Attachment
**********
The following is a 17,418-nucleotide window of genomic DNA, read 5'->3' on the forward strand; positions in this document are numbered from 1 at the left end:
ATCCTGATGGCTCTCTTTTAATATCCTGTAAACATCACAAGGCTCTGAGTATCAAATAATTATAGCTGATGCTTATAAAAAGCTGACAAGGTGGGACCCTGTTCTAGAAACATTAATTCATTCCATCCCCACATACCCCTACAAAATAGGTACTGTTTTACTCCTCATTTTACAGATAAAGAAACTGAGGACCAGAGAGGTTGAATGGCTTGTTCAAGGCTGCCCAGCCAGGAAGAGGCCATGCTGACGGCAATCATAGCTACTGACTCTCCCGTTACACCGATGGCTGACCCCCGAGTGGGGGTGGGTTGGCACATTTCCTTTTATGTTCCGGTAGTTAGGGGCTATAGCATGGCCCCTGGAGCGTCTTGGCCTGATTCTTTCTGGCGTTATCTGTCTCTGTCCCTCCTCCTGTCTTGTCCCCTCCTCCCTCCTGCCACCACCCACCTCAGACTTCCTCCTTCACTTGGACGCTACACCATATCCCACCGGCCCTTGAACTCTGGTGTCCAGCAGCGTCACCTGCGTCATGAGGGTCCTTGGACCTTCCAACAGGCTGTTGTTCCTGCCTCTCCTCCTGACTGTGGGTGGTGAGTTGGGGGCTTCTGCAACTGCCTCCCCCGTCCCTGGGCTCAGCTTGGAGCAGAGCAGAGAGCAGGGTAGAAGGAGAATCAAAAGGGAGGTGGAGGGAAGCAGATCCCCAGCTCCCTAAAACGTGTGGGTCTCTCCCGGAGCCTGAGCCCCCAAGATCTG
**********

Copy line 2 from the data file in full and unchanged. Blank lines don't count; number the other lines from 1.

ATCCTGATGGCTCTCTTTTAATATCCTGTAAACATCACAAGGCTCTGAGTATCAAATAATTATAGCTGATGCTTATAAAAAGCTGACAAGGTGGGACCCTGTTCTAGAAACATTAATTCATTCCATCCCCACATACCCCTACAAAATAGGTACTGTTTTACTCCTCATTTTACAGATAAAGAAACTGAGGACCAGAGAGGTTGAATGGCTTGTTCAAGGCTGCCCAGCCAGGAAGAGGCCATGCTGACGGCAATCATAGCTACTGACTCTCCCGTTACACCGATGGCTGACCCCCGAGTGGGGGTGGGTTGGCACATTTCCTTTTATGTTCCGGTAGTTAGGGGCTATAGCATGGCCCCTGGAGCGTCTTGGCCTGATTCTTTCTGGCGTTATCTGTCTCTGTCCCTCCTCCTGTCTTGTCCCCTCCTCCCTCCTGCCACCACCCACCTCAGACTTCCTCCTTCACTTGGACGCTACACCATATCCCACCGGCCCTTGAACTCTGGTGTCCAGCAGCGTCACCTGCGTCATGAGGGTCCTTGGACCTTCCAACAGGCTGTTGTTCCTGCCTCTCCTCCTGACTGTGGGTGGTGAGTTGGGGGCTTCTGCAACTGCCTCCCCCGTCCCTGGGCTCAGCTTGGAGCAGAGCAGAGAGCAGGGTAGAAGGAGAATCAAAAGGGAGGTGGAGGGAAGCAGATCCCCAGCTCCCTAAAACGTGTGGGTCTCTCCCGGAGCCTGAGCCCCCAAGATCTG